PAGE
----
Lord Love a Duck! by Catherine Sevenau
Lord Love A Duck!
THERE once were three brothers from England did flee,
sailed on the St. John in good company.
Our line comes off George, ten progeny past,
begetting the Chatfield’s of which we are cast.
THEY’RE an interesting bunch—left their mark in the world
with a wide path to follow—a history unfurled.
This clan fills my dreams, drops me clues here and there.
I pay close attention, seeking others who care.
DEAD ends we did reach: “Where oh where is this kin?
Relax. They’ll show up! They all want to be in!”
So off on the hunt, searching records and such,
we pieced it together with finishing touch.
WE found bibles and wills and records of war,
we found letters and pictures and essays and lore.
Herein are the brothers, the sisters and aunts,
the fathers and mothers—their stories and haunts.
THEY built railroads and ranches, grew potatoes and rice—
left a heritage rich with their work and advice.
The trail heats with Isaac some hundred years back,
he—father of Grandpa—black sheep of this pack.
ISAAC lost his son Wirt, Dell’s death caused great sorrow,
Clark buried Louisa but soon married Miss Morrow.
Next we have Ida—with no trace—disappeared…
found drowned in the river as her family had feared.
MY favorite was Ora, a girl of sixteen—
eloped with her cousin—caught betwixt and between.
Her beloved was Clara, ten springs older than she—
the headlines in Denver screamed a tad too much glee.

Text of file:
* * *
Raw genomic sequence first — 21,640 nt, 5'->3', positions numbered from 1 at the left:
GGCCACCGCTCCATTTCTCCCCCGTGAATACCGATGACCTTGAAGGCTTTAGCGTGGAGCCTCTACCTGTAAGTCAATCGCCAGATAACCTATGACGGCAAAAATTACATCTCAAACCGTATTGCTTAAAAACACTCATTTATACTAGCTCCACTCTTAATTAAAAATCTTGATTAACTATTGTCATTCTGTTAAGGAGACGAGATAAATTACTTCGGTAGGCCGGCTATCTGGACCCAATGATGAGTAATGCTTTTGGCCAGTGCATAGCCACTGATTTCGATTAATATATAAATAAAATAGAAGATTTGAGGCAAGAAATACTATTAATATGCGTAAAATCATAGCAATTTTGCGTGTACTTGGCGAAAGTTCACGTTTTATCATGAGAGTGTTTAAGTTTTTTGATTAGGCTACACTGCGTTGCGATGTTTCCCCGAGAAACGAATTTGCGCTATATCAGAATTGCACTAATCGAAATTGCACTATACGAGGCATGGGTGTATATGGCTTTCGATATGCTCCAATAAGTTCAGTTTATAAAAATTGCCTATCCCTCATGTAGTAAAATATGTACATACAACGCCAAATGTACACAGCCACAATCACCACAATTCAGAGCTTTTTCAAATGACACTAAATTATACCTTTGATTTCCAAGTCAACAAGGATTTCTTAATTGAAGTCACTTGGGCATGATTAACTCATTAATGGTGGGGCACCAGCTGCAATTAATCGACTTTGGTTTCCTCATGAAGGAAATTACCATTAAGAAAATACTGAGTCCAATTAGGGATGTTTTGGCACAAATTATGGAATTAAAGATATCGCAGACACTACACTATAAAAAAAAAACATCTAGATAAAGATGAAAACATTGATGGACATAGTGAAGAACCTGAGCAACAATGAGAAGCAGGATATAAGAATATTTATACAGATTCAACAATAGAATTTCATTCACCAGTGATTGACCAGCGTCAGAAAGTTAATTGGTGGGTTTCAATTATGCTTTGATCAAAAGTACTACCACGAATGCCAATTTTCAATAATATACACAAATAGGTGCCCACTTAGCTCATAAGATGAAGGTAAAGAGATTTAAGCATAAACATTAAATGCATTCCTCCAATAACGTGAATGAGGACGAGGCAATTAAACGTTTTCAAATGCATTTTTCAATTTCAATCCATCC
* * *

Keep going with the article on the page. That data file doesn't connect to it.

ALONG came Ray Sawyer—played the organ in Reno.
Wrote a book about gamblers, dice, blackjack and Keno.
His arrest hit the papers for dabbling in crime
though we failed to find out if he ever did time.
“LORD love a duck!!!” Cousin Aura did write
when I sent her the news of Miss Ora’s plight.
And with photo of Ray and clippings besmirched,
“Good gracious!” she piped, “what a scandalous search!”
WHY bother to gather this family so long?
“What does it matter? They’re all dead and gone!”
To answer that question I gave it some thought…
“It matters to me…”, and then I was caught.
SOME tasks are for money—this one was for love—
and oft I seemed guided by invisible glove.
The spouses and children—I’ve taken a look
and determined they all should live on in this book.
FOR if not for their presence we wouldn’t be here,
leaving a legacy to hold very dear.
(Droopy eyelids, bad kidneys—yes, those we did get—
along with not speaking to half of our set.)
BUT they all made a difference, these men and their wives
to better their country, their families and lives.
Their spirits survive in our hearts and our hands:
gifts of courage, of music, of their love of the land.
STRONG women, good men—these Chatfield’s can toast.
Tis an honor and privilege to be part of this host!